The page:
The Tour resists simplification, undermines the raison d'etre of ESPN Sportscenter. It must be taken in at length, at leisure, maybe while spinning on a trainer. No single headline, no series of headlines, can capture the phenomenon. It is just too historic, too intertwined with the outside world, too complex, in a word, too epic for scrolling newsreel-style appreciation. That was the point of pt. 1.
Within the multitude of storylines, however, one narrative stands out: the return of Lance Armstrong to the top of the sport. It is the one story to rule them all.
After three years of growing old and fat and forgetting what it's like to suffer, Lance was a sorry sight at the Tour of California and the Giro. No tapping out impossible cadences, no speed skating up mountainsides, no dancing on the tiptoes.
He looked heavy, labored. The supreme fitness was gone, and so was the fluidity of pedal stroke. Just as important, I didn't see the distilled hatred in his eyes, the sociopathic rage that powered him to seven victories in Paris and would probably keep him out of political office.
Armstrong came off, instead, as vaguely scared and in pain: a wounded animal. He wasn't just suffering: that, he'd always done. He was vulnerable. Human, even.
Off the bike, too, Armstrong was a changed man, more respectful of the difficulty of the race, more respectful towards the other riders than I remember. In interviews, he didn't waste words; he was forceful, but also diplomatic. Downright statesmanlike.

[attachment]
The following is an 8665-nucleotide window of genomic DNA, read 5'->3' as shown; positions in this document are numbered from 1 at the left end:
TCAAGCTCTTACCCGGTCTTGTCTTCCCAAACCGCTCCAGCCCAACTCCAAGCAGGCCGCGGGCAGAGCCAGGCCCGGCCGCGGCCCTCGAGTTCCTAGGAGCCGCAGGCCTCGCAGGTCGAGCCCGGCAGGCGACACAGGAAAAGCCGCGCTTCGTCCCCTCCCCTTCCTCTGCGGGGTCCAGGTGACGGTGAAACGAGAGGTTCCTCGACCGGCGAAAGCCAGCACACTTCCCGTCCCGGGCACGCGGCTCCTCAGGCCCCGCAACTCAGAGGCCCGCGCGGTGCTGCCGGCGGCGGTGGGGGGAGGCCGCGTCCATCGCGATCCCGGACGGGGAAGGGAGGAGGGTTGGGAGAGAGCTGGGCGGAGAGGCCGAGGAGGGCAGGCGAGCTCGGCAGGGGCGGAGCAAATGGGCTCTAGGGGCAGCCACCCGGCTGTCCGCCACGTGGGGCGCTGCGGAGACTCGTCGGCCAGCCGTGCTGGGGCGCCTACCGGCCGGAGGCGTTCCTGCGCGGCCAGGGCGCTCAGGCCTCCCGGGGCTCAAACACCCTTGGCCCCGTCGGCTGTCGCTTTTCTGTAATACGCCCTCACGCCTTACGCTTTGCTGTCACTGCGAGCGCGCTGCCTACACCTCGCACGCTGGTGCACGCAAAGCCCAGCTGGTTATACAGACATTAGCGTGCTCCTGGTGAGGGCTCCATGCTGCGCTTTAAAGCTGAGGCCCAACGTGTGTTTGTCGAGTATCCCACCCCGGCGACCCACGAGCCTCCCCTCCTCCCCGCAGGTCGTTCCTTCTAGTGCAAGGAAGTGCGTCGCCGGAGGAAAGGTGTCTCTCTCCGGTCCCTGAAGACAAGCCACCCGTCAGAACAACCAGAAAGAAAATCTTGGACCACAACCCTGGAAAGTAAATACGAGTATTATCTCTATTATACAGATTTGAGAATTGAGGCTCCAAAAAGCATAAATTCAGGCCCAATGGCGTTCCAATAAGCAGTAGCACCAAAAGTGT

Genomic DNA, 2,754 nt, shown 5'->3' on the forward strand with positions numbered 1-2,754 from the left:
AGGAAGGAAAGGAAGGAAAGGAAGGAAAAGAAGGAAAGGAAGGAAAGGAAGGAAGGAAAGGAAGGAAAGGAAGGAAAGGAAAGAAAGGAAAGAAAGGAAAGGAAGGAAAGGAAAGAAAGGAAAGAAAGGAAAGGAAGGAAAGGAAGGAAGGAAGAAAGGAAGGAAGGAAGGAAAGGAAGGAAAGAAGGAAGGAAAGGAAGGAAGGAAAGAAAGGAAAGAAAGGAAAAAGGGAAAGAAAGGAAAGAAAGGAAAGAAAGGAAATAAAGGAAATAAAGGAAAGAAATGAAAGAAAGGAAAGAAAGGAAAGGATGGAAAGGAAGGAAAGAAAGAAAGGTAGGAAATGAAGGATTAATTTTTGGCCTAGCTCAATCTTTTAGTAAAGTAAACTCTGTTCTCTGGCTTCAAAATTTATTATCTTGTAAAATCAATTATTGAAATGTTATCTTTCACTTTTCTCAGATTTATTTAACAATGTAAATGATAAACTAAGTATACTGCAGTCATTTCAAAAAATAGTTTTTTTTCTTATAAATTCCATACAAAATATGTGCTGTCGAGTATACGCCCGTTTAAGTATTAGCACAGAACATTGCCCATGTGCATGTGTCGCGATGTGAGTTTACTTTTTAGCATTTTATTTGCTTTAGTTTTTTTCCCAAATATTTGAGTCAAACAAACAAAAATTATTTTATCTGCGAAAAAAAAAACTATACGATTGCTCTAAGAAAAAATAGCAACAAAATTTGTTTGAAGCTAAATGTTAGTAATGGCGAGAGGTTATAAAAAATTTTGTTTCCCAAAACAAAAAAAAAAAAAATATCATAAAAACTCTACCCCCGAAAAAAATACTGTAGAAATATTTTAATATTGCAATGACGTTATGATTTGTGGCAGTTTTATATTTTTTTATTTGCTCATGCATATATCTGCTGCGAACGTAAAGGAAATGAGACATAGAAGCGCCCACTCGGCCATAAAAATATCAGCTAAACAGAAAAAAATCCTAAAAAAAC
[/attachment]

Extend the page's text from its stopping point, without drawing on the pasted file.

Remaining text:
And he had a cause: Livestrong. He wasn't racing for the glory of the Kahsak railways, or to gratify his own insatiable ego, but for cancer victims worldwide.
You can say that Livestrong is a marketing tool designed to blunt Armstrong's narcissism, and it may well be. You can say that Lance doped, and he probably did. You can say that he still dopes, and he well may.
(They all may. Contador was reared on a doping team and he was on the Puerto list, but spared by the Spanish authorities. DiLuca just tested positive. Everyone around Kloden for his entire career was dirty. Everyone around Lance was dirty. The Tour may, in essence, be a pharmaceutical battle of Fuentes vs. Ferrari.)
But the truth is, as marketing, the Livestrong thing works. I dare you to watch the commercial.
I dare you to watch the daily videos, where he often dedicates the stage to someone now fighting the disease, where he graciously congratulates his rivals.
I dare you to watch him suffer and not find yourself rooting for Lance Armstrong. He's losing this tour to Contador, but in riding honorably, redeeming his legacy.
Riding for cancer victims is like riding for kittens: emotional game over.
That's why I sprinkled this blog post with random pictures of adorableness.
What's that, Bonnie Raitt?
I *can* make you love me.